Latinos made history in the 114th Congress, bringing the total number of Hispanics in Capitol Hill to 32 – 29 U.S. representatives and three U.S. senators.

The number of Latinos in Congress increased by one during the midterm election on Tuesday, from 28.

“Latino candidates made history on Election Night, securing groundbreaking victories in contests across the country and in both political parties,” Arturo Vargas, executive director of NALEO Educational Fund, said in a press release. “We witnessed Latino statewide executive office candidates win in non-traditional states nationwide, with Latinos also securing the numbers needed to form the largest congressional class of Latinos in history. Latinos will continue to shape the nation’s political landscape as candidates, demonstrating their ability to lead and win at all levels of office.”

Five Latinos are heading to the Capitol for the first time, three Democrats (Arizona’s Rubén Gallego, California’s Norma Torres and Pete Aguilar) and two Republicans (Florida’s Carlos Curbelo and West Virginia’s Alex Mooney).

Mooney, a Cuban-American, became the first Latino representative in West Virginia, the state with the smallest percentage of Hispanics in the nation.

Among the Latino candidates for Congress who failed to win election were Florida’s Joe García and Texas’ Pete Gallego, both of whom were running for reelection after just one term.

In California, Amanda Renteria wasn’t able to unseat the Republican incumbent David Valadao in District 21, while in Washington Pedro Celis lost to the Democratic incumbent Suzan DelBenis by just 9,000 votes, according to the Associated Press.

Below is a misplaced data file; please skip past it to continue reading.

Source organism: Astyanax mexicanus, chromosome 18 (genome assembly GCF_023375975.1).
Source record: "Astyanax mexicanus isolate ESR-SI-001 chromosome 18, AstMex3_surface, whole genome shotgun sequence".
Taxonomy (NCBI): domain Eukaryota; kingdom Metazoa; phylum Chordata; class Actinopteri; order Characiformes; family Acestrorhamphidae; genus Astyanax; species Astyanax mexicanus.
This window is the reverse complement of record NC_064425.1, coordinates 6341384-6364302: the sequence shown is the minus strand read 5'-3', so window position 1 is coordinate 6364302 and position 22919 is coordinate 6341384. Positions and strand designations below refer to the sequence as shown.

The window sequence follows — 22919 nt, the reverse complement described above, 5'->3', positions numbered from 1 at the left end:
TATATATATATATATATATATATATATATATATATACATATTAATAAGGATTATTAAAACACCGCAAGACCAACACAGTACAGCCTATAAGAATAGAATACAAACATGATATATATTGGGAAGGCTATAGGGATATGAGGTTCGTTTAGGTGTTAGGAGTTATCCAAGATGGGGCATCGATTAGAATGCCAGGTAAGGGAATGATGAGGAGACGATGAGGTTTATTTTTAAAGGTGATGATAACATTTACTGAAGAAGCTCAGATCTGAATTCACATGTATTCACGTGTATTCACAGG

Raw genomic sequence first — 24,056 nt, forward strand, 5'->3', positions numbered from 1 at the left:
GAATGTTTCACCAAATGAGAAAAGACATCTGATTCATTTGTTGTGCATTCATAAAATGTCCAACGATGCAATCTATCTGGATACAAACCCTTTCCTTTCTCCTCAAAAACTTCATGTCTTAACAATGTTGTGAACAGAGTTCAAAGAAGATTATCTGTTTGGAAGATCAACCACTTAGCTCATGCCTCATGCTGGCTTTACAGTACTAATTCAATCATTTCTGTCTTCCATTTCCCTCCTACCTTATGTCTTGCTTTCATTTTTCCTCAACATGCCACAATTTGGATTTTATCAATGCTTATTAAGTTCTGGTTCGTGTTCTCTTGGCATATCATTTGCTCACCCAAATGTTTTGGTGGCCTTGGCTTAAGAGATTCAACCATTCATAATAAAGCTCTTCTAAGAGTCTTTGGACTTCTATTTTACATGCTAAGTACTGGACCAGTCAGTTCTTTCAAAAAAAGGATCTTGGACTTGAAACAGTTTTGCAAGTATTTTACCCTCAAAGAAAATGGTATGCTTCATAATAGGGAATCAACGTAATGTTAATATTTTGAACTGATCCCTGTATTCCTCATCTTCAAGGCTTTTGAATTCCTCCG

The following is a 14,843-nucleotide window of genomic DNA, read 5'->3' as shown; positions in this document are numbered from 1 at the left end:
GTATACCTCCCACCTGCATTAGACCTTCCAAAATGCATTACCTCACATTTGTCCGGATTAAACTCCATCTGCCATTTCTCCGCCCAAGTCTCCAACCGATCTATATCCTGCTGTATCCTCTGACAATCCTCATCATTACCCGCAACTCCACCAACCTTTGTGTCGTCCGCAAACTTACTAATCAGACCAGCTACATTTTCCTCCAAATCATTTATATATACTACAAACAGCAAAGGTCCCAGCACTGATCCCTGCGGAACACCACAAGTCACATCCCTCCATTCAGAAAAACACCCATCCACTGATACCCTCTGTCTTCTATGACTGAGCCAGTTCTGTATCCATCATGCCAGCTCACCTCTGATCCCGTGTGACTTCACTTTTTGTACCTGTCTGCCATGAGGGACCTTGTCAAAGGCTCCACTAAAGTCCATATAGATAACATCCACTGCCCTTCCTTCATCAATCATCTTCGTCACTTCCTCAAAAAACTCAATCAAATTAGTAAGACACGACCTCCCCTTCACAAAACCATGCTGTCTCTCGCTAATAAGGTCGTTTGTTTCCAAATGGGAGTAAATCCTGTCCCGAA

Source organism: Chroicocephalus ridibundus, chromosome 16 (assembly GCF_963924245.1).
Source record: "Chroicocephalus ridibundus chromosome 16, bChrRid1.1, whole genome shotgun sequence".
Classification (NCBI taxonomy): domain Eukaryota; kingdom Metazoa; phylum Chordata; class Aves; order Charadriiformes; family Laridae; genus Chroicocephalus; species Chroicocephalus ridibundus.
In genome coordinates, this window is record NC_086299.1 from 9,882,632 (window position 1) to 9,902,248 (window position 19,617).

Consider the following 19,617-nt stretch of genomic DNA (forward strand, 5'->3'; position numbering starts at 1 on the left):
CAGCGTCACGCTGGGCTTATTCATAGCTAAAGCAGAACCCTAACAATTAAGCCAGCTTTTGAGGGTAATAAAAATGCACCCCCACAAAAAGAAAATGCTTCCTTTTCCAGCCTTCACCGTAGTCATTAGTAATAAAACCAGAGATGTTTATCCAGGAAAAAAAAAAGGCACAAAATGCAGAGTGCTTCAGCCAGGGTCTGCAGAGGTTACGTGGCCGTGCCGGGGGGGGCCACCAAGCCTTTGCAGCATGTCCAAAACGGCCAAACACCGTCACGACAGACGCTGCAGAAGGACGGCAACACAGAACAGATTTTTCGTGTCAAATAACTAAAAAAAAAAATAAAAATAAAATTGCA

One of the most talked-about Latinas in the Republican Party, New Hampshire’s 31-year-old Marilinda García, lost to incumbent Ann Kuster by seven points.

Meanwhile, the only two Hispanic governors in the country and leading GOP figures, Susana Martinez of New Mexico and Brian Sandoval of Nevada, easily won reelection.

Also in Nevada, Democrat Lucy Flores lost the race for lieutenant governor to Republican Mark Hutchison.

In Illinois, Cuban-Ecuadorian Evelyn Sanguinetti became lieutenant governor as part of incumbent Republican Bruce Rauner’s ticket, while in Florida, Lt. Gov. Carlos Lopez-Cantera, who is of Cuban descent, kept his post thanks to the victory of his running mate, Republican Gov. Rick Scott.

Annette Tadeo, who is of Colombian descent, was hoping to replace Lopez-Cantera as part of Democrat Charlie Crist’s ticket.

Finally, in Texas, Democrat Leticia Van de Putte failed in her attempt to become the first woman elected lieutenant governor in the state. And George P. Bush, son of former Florida Gov. Jeb Bush, became the first Latino to hold the post as Texas land commissioner.

Based on reporting by the Associated Press.

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